Comcast has quietly expanded the reach of a prepaid Internet service it’s been testing in the Philadelphia area to the vast majority of the MSO’s markets, according to research conducted last week by Multichannel News.
That research, conducted on a Comcast Web site dedicated to the prepaid offering, showed that Comcast now supports the trial service to eligible households in most of the MSO’s service areas, including Denver; Chicago; Seattle; Salt Lake City; Albuquerque; Detroit; Baltimore; Boston; Atlanta; Houston; Minneapolis; and Pittsburgh, among several others.
Although the site indicates that eligible households can currently order the prepaid product, a move that opens up the MSO to a potential new revenue source, Comcast said the offering remains in trial mode.
Comcast continues “to test this particular channel to study our operational readiness, communications and customer education to learn more,” an MSO spokesman said.
Comcast has not announced when it might launch a prepaid Internet product commercially, but the trial expansion is an indicator that Comcast is shoring up its backoffice and billing systems ahead of a national rollout.
Comcast started to test its prepaid Internet product last year in parts of Philadelphia, Delaware, and New Jersey. Comcast initially sold the service through dozens of local wireless phone stores and consumer electronics outlets, but recently shifted order fulfillment to a call-in number (855-75PREPAID), presumably to help it speed its path toward a national deployment.
The prepaid product has remained relatively unchanged since Comcast began testing it. The Starter Kit, which includes a DOCSIS 3.0 modem, the required cabling and 30 days of Internet service, costs $69.95. After 30 days, customers can refill the service for either seven days for $15, or 30 days for $45, using a credit, debit or a specialized prepaid card at xfinityprepaid.net.
Also unchanged is the maximum speed supported by the prepaid service: up to 3 Mbps downstream and 768 kbps upstream.
In an apparent decision to avoid cannibalizing its higher-margin postpaid broadband service, only homes without an active Comcast account are eligible for the prepaid product.
Comcast’s trial could serve as a blueprint for other MSOs that are mulling whether to launch similar products. The no contract, no credit check, pay-as-you-go approach opens up Comcast and other operators to markets they can’t easily pursue with a postpaid product, including former customers who have previously been switched off due to non-payment, consumers who don’t have bank accounts, or otherwise do not qualify for postpaid broadband service.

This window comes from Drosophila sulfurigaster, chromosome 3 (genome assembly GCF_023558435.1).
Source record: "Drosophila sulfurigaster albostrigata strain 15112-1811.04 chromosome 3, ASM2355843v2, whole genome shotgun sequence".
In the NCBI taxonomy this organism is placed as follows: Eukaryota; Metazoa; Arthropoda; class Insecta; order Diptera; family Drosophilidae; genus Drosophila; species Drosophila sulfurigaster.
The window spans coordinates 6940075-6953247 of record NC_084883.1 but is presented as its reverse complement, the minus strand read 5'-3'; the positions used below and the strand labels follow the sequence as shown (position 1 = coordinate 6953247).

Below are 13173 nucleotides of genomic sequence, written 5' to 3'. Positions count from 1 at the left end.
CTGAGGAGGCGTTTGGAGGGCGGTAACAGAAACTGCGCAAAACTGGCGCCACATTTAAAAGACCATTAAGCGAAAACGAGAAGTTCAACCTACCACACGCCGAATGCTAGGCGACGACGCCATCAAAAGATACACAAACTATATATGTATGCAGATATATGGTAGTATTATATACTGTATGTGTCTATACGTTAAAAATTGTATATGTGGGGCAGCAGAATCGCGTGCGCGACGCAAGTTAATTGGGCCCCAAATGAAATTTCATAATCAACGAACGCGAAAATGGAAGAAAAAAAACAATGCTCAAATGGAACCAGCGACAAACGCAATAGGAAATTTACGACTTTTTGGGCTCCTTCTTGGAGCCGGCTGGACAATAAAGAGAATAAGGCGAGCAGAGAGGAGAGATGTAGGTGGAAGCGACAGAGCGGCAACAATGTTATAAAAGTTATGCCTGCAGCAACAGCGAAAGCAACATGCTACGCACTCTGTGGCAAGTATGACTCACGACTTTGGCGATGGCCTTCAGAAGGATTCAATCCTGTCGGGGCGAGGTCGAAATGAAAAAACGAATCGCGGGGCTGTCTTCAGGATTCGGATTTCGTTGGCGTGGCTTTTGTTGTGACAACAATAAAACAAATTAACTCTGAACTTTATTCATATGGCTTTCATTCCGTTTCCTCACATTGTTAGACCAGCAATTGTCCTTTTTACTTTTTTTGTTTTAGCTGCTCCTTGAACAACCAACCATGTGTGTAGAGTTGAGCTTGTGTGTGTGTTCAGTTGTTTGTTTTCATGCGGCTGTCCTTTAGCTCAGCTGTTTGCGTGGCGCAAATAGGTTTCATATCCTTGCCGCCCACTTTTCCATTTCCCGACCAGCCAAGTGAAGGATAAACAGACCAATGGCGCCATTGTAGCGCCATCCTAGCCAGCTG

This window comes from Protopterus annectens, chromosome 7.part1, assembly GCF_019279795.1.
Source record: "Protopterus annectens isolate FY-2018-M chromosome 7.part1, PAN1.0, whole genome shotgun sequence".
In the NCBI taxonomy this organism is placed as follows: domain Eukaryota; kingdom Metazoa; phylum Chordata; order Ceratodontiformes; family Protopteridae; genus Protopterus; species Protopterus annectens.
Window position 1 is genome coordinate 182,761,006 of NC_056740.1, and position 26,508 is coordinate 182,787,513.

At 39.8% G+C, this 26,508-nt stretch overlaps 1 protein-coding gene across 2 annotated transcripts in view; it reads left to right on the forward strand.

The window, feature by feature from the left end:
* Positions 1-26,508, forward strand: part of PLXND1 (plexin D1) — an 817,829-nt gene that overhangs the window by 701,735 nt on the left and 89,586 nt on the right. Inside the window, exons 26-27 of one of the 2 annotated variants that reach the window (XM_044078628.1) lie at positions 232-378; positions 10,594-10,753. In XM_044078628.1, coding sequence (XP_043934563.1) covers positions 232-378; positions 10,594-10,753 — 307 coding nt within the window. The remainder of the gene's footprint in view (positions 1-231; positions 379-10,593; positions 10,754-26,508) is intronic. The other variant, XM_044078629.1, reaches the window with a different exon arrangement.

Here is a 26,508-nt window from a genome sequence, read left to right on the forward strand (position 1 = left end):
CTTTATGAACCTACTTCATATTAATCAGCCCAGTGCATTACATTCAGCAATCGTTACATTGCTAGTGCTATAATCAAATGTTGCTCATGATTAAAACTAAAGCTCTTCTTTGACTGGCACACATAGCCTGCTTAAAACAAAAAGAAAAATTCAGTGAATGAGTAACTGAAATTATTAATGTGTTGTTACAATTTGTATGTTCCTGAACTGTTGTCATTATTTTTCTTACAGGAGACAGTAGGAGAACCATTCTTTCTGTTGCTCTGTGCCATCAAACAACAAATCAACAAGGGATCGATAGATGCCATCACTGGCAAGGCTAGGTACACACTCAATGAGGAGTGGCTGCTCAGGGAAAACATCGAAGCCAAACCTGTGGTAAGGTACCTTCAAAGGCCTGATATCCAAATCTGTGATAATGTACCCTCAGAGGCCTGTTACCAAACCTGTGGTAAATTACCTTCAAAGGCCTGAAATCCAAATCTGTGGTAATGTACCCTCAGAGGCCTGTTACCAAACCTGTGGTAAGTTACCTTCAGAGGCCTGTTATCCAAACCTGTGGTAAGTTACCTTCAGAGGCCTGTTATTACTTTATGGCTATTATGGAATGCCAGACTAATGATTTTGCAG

According to a report issued by the Federal Deposit Insurance Corporation (FDIC) last fall that collected responses from nearly 45,000 homes, 8.2% of all U.S. households – nearly 10 million -- were “unbanked” in 2011. More than one in four homes (28.3%) were either unbanked or underbanked, meaning they “conducted some or all of their financial transactions outside the mainstream banking system,” which includes “alternative financial services” such as payday loans, pawnshops and non-bank check cashing services.
The prepaid approach also gives Comcast a chance to chase a model that represents a significant growth engine for the cellular industry.
According to SNL Kagan senior analyst John Fletcher, U.S. cellular postpaid services achieved a 2% compound annual growth rate from 2007 to 2012, while the cellular prepaid CAGR jumped 14% during that same period. Regular postpaid cellular subs still represented 66% of the U.S. cellular market at the end of last year, versus 15% prepaid, and the reset made up of a mix that included wholesale and MVNO providers, subscriptions for tablets, health meters and other types of more non-traditional cellular connectivity services.
A prepaid service could give MSOs a new sales vector when broadband subscriber growth starts to flatten out. For now, broadband service growth remains strong. The 17 largest U.S. cable and telcos, representing 93% of the market, added 1.1 million net additional high-speed subs in the first quarter of 2013, according to Leitchtman Research Group. That total represented about 85% of the broadband add in the year-ago quarter, and about 500,000 more than the number of broadband subs added in the fourth quarter of 2012, according to LRG.
Comcast, meanwhile, added 433,000 broadband customers in the first quarter of 2013, down slightly from 439,000 added in the year-ago period. Comcast ended the quarter with a grand total of 19.79 million high-speed Internet customers.
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